These stories about eight young women who have grit and humor are unforgettable.
YA short story collections are usually a mixed bag, what with spinster school teachers dropping dead at square dances, Barry Cowsill taking you away from All That, PTA moms agitating for nudism, grade school kids getting involved in germ warfare and allegorical dead chipmunks.
This collection, from YA superstar Norma Fox Mazer, maintains both a higher standard of quality and more serious and sophisticated themes than anthology collections.
Mazer’s (arguably the more famous half of the YA Mazers) output was at its height during the 1970s and 80s, primetime for dealing with sex, drugs, terrible parents and other difficult situations. Even the “romance” stories in this collection are decidedly non-fluffy.
“Up On Fong Mountain” 16 year old Jessie casts a critical eye on her parents’ marriage over the course of the spring semester journal that she keeps for her English class, and wonders if, like her mother in her relationship with her father, is too focused on being “sweet” to her new boyfriend, B.D.
B.D. is pressuring her to “go all the way”, even though Jessie isn’t ready. In response, he accuses her of deliberately starting arguments on the subject and nicknames her “Porky”, which he says is short for porcupine, but is humiliating for a girl already sensitive about her weight.
B.D. is also obsessed with his family’s “heritage” as “pioneers” and carries around a map showing all of the towns, roads, rivers named after his ancestors. When Jessie finally gets fed up hearing about how great his family is she points out that they had basically stolen land from the local Indian tribes and renamed everything after themselves, which does not sit well with B.D. (the title refers to the metaphor Jessie uses to try to get him to shut up about it: how would he feel if the Chinese decided to “discover” their town and rename everything?)
They eventually break up and Jessie gets a job at the local donut shop and one night B.D. shows up wearing a fedora and talking like a 1930s movie gangster to try to win her back. The ending remains ambiguous as to if this will work.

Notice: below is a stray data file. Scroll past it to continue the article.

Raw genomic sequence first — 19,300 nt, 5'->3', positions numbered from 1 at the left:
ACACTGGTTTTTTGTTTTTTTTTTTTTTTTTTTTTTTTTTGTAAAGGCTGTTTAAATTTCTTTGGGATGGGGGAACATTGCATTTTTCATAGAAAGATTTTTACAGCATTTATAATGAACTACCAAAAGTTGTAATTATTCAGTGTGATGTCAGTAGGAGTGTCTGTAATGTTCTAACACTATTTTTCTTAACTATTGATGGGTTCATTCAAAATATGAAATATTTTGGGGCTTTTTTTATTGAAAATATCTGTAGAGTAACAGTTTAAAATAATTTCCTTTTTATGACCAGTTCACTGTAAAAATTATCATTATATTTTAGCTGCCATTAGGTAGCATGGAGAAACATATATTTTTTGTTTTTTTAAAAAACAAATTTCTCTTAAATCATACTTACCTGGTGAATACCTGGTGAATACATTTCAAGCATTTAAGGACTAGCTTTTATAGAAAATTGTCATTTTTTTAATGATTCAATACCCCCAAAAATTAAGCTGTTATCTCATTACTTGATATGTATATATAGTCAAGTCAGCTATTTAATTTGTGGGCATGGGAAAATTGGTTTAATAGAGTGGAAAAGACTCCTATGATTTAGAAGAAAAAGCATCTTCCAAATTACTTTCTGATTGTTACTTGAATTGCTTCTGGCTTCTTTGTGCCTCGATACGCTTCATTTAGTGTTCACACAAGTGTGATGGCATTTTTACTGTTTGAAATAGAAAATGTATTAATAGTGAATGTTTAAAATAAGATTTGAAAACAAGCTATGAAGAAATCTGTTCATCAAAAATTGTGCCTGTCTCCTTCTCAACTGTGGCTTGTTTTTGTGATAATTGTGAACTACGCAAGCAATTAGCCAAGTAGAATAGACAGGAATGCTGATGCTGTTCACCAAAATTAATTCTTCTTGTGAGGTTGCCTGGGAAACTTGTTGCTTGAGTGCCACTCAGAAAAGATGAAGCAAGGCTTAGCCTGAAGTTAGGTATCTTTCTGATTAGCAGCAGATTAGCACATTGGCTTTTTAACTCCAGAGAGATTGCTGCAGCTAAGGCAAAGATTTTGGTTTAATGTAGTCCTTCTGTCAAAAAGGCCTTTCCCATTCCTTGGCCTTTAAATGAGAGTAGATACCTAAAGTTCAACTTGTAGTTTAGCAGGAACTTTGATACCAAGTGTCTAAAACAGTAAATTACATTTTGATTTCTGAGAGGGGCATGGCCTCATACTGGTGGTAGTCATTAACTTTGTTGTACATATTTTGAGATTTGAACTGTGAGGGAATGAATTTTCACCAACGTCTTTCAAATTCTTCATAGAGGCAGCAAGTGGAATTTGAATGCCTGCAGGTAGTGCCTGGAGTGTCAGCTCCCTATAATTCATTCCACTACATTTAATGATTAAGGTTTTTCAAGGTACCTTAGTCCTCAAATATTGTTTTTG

“Peter In The Park” Poverty and single-parent families are a recurring theme in this collection, and in this one 13 year old Zoe struggles along with her mother, grandmother and aunt on the wrong side of Syracuse, NY, having been collectively abandoned by the men in their lives.
The togetherness of her family is stifling, and so Zoe keeps it a secret when she takes a forbidden shortcut through the city park one day and meets 19 year old Peter, who has decided to drop out of society, man, and see the country in his old station wagon.
They strike up a seemingly-innocuous friendship, and when Peter finds out that her birthday is coming up, invites her to join him for a breakfast featuring foraged hippie foods. But her family has other plans, including the least-appetizing description of blueberry pancakes on record:
Zoe stares at the mound of pancakes with their little blue bubbles, like blue pimples.
They conspire to keep Zoe occupied for the entire day, until finally she can’t stand it and runs out of the house at 2 am and to the park to find Pete, who, of course, has pulled up stakes and moved on.
“Something Expensive” Marylee’s parents are having dueling mid-life crises, so she takes a Pennysaver route to earn some money, but mostly get out of the house and away from their constant bickering. Her newfound independence makes her consider if she has been too much of a pushover her entire life (another mooching boyfriend, this one presuming her can always copy her homework). After she catches her mother in the midst of an extramarital affair, she gains the strength to confront the classmate who stole her gold wristwatch out of her locker. METAPHOR!
“Mimi The Fish” Mousy Mimi is stuck with a Popularity Queen mother and family that has fallen on hard times (her father is a butcher in the midst of the 70s Meat Crisis). She scores a date to the YMCA dance with Popular Robert, despite the fact that the invitation sets her Carrie White-senses tingling. She tries to keep the date a secret from her mother, who still manages to barge right into it, on the pretext that she needs Mimi to deliver an order of limburger cheese to one of their regular customers.